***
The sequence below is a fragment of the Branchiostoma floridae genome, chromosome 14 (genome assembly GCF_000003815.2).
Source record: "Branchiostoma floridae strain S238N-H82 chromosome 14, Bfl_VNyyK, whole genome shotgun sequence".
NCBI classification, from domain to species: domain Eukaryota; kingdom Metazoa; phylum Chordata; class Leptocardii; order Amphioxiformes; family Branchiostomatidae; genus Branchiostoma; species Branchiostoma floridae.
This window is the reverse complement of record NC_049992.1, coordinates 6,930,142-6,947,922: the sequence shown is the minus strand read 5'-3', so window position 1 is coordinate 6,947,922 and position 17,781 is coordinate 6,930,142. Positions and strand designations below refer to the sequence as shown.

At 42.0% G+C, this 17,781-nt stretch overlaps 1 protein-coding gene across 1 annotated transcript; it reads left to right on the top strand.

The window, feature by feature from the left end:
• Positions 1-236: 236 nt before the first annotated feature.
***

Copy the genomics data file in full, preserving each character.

The sequence below is a fragment of the Branchiostoma floridae genome, chromosome 14 (genome assembly GCF_000003815.2).
Source record: "Branchiostoma floridae strain S238N-H82 chromosome 14, Bfl_VNyyK, whole genome shotgun sequence".
NCBI classification, from domain to species: domain Eukaryota; kingdom Metazoa; phylum Chordata; class Leptocardii; order Amphioxiformes; family Branchiostomatidae; genus Branchiostoma; species Branchiostoma floridae.
This window is the reverse complement of record NC_049992.1, coordinates 6,930,142-6,947,922: the sequence shown is the minus strand read 5'-3', so window position 1 is coordinate 6,947,922 and position 17,781 is coordinate 6,930,142. Positions and strand designations below refer to the sequence as shown.

At 42.0% G+C, this 17,781-nt stretch overlaps 1 protein-coding gene across 1 annotated transcript; it reads left to right on the top strand.

The window, feature by feature from the left end:
• Positions 1-236: 236 nt before the first annotated feature.